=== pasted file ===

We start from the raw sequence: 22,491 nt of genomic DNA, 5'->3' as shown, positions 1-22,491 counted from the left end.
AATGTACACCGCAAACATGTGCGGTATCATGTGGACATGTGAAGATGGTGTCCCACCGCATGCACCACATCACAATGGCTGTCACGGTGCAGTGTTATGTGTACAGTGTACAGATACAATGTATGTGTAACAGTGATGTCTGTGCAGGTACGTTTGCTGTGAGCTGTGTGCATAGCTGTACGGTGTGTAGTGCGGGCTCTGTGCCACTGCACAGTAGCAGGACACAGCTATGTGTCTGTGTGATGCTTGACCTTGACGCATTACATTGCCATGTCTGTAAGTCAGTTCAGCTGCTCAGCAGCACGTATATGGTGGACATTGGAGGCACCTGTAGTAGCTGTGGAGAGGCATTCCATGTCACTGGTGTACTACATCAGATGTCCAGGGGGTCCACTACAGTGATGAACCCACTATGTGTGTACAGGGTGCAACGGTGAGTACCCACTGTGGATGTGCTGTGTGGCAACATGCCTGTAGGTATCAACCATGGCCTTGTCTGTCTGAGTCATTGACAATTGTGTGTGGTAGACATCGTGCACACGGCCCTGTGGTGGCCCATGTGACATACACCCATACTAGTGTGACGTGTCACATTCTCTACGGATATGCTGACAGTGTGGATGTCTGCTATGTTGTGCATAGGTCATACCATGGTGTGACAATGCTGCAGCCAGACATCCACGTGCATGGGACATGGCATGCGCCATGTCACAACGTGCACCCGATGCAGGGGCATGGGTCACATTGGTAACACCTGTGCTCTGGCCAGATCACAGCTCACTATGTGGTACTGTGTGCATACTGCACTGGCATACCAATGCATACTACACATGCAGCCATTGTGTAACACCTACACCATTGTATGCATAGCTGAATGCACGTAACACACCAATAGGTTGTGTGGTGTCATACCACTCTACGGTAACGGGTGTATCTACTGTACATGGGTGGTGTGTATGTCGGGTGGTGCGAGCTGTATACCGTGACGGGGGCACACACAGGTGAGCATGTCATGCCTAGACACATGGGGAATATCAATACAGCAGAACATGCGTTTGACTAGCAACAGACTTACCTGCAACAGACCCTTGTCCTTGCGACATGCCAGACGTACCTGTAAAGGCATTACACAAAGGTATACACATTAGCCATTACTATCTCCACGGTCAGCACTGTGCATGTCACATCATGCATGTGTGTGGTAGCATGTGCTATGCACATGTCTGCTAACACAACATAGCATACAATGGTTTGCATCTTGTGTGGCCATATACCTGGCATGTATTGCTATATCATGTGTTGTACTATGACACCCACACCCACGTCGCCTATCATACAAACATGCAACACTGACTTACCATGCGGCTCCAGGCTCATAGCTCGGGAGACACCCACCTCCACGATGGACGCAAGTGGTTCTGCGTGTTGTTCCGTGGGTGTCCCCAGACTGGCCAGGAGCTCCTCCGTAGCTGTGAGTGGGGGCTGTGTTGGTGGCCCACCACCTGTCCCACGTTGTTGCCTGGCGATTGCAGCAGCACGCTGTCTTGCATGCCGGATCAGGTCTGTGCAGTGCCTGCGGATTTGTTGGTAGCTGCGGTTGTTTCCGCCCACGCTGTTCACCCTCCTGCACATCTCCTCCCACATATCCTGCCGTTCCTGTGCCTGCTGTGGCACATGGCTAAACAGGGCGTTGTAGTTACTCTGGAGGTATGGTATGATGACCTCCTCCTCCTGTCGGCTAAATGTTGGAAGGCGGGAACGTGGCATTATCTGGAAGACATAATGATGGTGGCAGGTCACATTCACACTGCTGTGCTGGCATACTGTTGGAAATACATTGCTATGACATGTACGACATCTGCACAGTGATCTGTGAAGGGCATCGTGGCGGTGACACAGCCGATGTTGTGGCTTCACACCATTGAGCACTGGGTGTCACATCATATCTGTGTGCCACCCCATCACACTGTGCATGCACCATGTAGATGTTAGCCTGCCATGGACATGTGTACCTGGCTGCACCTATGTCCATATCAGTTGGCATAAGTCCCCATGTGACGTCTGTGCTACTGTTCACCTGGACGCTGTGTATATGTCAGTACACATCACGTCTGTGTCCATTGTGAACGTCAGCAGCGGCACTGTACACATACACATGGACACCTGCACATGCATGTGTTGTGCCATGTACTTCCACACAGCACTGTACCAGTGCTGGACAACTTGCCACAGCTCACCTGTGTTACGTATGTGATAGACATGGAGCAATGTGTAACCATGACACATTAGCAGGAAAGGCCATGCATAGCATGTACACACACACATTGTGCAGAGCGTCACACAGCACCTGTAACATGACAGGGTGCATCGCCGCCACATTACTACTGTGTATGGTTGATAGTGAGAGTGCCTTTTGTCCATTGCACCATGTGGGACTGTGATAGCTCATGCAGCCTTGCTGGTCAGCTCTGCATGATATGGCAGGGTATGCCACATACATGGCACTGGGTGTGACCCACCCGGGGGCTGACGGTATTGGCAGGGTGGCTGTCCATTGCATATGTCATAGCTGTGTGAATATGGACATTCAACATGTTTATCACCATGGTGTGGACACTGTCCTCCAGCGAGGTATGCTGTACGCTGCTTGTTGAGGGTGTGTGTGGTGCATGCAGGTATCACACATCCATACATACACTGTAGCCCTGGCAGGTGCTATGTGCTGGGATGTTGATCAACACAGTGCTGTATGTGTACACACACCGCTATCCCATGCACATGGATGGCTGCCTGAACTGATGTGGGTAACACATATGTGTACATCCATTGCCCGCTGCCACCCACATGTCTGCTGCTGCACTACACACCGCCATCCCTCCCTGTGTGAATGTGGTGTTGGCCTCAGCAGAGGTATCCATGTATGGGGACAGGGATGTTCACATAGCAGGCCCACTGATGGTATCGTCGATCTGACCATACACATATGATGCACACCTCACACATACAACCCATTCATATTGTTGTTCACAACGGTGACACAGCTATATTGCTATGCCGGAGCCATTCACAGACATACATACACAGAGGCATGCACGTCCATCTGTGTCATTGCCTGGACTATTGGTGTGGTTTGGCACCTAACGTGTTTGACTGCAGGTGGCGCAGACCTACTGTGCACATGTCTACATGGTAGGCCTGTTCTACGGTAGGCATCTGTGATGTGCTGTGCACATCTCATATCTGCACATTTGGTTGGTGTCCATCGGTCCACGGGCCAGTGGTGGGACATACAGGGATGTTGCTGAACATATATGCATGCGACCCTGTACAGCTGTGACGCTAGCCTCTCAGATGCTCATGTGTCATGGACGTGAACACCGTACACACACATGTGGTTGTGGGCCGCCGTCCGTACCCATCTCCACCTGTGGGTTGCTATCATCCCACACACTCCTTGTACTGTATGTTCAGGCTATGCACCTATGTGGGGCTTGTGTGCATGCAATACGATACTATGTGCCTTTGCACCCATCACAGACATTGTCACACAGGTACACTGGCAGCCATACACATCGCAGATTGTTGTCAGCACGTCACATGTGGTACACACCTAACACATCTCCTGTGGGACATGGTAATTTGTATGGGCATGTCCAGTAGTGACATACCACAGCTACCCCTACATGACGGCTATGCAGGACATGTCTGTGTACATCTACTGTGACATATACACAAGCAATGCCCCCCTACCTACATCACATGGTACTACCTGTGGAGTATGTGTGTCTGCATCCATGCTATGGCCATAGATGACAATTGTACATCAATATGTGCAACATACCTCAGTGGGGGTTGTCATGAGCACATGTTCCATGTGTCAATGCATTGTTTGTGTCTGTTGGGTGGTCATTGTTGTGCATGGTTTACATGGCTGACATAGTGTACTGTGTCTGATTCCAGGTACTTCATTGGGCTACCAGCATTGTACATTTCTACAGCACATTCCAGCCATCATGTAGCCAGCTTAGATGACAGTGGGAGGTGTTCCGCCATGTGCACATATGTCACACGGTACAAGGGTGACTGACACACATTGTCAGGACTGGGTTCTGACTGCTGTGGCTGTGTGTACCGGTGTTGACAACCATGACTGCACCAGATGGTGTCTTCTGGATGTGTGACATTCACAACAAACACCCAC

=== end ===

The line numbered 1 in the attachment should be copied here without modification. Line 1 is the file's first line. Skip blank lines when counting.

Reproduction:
We start from the raw sequence: 22,491 nt of genomic DNA, 5'->3' as shown, positions 1-22,491 counted from the left end.